This was a fun one!!!

A local restaurant was getting water intrusion under their back door in a heavy rains.  I went to see the problem during a downpour and quickly realized that the building’s slab was about even with the top of the curb to the drive thru lane which was only about 10′ away.  So water was not able to drain properly away from the building.

To make matters worse, much worse actually, the only downspout for the approximately 6,000 SF roof, dumped out onto a brick pad right beside the rear.

Clearly there hadn’t enough discussion between the engineer and architect.  

So not only could the small area around the door not drain well, it receives all the water off the roof.

There was a yard drain installed in the rock bed nearby, but it was a tiny plastic box with a small grate over it; it would take about three leaves to clog it up.  

The “do it once and forget about it” solution was to cut out the existing sidewalk, and replace it with a ramp through the curb of the nearby drive thru lane that would go straight from the slab down to the asphalt of the drive thru lane.  

This was a bigger job than the owner wanted to do, and would require closing the drive thru during construction which would cost even more in lost revenue than the cost of the work.

So we needed a better solution.

After thinking the situation through, I came up with a plan for what you see in the picture.

I reasoned that if we could get the water from the roof onto the asphalt without it having  run across the concrete, we would reduce a monthly occurrence to something that happened maybe every few years.  

But there wasn’t a simple way to catch the water from the roof drain without introducing the possibility of backing water up onto the roof; not something I wanted to be responsible for.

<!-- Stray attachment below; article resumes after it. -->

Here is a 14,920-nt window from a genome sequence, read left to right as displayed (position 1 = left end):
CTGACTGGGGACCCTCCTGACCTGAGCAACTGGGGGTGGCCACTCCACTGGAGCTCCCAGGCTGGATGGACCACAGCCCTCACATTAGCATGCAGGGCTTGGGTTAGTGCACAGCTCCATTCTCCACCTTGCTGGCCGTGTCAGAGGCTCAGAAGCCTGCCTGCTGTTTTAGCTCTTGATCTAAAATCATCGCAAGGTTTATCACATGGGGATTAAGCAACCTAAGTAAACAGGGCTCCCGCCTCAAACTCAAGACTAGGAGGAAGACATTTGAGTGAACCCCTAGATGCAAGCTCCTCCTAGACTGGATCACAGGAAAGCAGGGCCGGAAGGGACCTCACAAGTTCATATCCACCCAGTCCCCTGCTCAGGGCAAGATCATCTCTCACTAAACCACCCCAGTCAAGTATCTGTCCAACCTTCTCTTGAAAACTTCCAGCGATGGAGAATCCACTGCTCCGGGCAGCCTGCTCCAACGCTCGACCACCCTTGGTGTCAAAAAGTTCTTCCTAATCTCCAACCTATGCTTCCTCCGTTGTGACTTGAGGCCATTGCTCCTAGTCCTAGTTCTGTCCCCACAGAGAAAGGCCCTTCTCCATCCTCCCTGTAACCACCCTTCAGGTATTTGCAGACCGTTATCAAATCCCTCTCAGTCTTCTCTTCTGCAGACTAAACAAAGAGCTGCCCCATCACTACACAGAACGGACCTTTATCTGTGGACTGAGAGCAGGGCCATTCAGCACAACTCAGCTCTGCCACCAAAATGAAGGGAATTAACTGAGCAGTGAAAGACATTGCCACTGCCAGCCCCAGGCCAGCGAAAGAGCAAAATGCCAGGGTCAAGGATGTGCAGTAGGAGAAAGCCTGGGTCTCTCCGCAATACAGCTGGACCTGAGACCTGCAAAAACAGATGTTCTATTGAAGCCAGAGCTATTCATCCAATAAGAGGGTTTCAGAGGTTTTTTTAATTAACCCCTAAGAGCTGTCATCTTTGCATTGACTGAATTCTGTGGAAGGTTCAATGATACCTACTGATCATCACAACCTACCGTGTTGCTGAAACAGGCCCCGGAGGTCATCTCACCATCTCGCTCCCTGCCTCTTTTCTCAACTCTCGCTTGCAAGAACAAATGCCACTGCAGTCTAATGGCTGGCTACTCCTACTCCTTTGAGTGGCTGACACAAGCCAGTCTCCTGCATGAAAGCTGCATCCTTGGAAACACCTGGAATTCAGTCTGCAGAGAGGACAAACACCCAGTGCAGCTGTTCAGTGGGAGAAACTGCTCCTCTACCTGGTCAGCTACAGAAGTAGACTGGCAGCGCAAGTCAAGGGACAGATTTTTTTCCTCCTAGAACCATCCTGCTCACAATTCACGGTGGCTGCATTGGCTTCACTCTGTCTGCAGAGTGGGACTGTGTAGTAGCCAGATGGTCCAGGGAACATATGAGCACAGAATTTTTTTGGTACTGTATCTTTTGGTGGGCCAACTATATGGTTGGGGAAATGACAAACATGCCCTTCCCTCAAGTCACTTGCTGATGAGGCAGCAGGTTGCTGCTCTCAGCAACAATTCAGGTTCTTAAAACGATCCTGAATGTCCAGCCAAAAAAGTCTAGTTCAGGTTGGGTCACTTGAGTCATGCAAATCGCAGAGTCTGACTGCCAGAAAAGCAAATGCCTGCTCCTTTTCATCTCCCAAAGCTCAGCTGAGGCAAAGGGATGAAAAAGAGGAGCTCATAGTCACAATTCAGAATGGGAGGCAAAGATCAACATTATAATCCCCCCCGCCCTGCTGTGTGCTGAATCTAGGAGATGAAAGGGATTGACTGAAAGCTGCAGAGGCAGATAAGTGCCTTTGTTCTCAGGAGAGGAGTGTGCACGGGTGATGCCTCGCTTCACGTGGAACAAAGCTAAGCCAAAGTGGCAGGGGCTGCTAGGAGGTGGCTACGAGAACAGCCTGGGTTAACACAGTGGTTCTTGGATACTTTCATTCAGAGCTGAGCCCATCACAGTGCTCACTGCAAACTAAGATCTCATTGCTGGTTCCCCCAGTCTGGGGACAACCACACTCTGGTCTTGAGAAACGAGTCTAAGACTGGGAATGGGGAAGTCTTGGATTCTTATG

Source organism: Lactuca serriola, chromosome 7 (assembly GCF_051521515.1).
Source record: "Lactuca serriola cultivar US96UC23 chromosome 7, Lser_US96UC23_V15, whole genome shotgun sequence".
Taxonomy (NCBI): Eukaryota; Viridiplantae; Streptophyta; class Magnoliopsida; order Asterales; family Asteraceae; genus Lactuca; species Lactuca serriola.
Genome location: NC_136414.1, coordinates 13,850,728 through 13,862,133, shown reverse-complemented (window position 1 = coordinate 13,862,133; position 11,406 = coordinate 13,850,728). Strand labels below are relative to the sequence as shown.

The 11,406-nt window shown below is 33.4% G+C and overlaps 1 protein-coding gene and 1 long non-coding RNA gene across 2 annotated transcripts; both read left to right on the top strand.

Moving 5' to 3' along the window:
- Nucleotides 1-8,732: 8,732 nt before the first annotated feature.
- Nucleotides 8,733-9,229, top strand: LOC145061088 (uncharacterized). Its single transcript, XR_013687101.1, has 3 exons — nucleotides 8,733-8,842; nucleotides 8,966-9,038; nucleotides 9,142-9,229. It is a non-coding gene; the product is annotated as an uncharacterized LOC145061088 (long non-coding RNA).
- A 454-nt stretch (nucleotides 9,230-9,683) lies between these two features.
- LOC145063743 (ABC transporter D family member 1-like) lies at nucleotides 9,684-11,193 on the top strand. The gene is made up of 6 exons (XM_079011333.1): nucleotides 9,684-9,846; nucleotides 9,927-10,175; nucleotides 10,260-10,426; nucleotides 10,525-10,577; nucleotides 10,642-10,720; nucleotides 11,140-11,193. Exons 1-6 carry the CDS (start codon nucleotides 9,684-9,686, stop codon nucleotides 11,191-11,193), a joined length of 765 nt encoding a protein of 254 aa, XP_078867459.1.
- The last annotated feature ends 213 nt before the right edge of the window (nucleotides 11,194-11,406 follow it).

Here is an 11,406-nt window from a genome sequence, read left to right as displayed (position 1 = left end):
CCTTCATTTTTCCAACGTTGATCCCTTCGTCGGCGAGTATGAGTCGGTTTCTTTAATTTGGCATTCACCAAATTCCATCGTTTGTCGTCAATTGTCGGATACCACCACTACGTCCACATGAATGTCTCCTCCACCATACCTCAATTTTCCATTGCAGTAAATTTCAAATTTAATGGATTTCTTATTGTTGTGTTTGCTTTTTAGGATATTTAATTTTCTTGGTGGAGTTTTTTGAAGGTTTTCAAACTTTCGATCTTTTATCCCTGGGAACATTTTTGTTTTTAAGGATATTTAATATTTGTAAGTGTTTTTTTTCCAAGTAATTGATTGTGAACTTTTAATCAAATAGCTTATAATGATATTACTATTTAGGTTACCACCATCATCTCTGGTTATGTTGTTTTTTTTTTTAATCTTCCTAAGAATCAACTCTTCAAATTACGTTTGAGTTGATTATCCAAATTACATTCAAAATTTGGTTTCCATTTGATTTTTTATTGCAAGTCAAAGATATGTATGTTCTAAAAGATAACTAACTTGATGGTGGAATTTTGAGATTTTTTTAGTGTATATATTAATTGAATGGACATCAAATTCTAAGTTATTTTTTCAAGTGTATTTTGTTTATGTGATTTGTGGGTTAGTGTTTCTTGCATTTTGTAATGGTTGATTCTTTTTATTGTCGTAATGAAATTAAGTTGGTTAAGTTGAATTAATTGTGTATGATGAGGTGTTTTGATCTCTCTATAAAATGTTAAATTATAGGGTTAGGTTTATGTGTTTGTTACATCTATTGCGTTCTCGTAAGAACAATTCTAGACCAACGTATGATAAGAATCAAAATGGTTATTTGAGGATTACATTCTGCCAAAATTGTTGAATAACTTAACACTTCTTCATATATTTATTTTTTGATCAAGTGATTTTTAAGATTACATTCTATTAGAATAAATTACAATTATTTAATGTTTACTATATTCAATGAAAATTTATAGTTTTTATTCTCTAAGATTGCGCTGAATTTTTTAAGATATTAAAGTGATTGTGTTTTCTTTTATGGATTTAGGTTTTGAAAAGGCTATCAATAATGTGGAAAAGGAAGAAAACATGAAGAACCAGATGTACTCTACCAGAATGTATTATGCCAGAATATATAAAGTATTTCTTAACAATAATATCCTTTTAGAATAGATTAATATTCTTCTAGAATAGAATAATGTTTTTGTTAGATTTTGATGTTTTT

So I thought the best approach would be to catch the water in something that was open and could not cause a backup.  I considered a bucket, but the arc of the water stream coming out of the drain would vary depending on how hard the rain was.  So I had to have something that was shaped to catch a dribble as easily as a big stream of water shooting out like a fire hose.

So I came across a water trough intended for livestock.  When place perpendicular to the wall, it was long enough to catch whatever flow there was.

Next, I had to get the water out of the trough and over the curb.  So I cut a hole in the side of the trough and installed a toilet flange and gasket inside the trough and bolted it to the side.  Then I installed a piece of 3” PVC drain pipe with an elbow on the end to direct the water down and not toward cars driving by.

The final step was to drill a couple weep holes in side of the trough, just above the trough’s bottom, and a couple more in the bottom of the trough so that it would completely empty after the rain stopped.

It worked! I haven’t gotten a single call about water intrusion since installing it.

The investigation, designing the solution, and the construction of the apparatus cost a fraction of what the new concrete ramp would have.  Better yet, the drive thru did not have to close at all, saving thousands of dollars in revenue!

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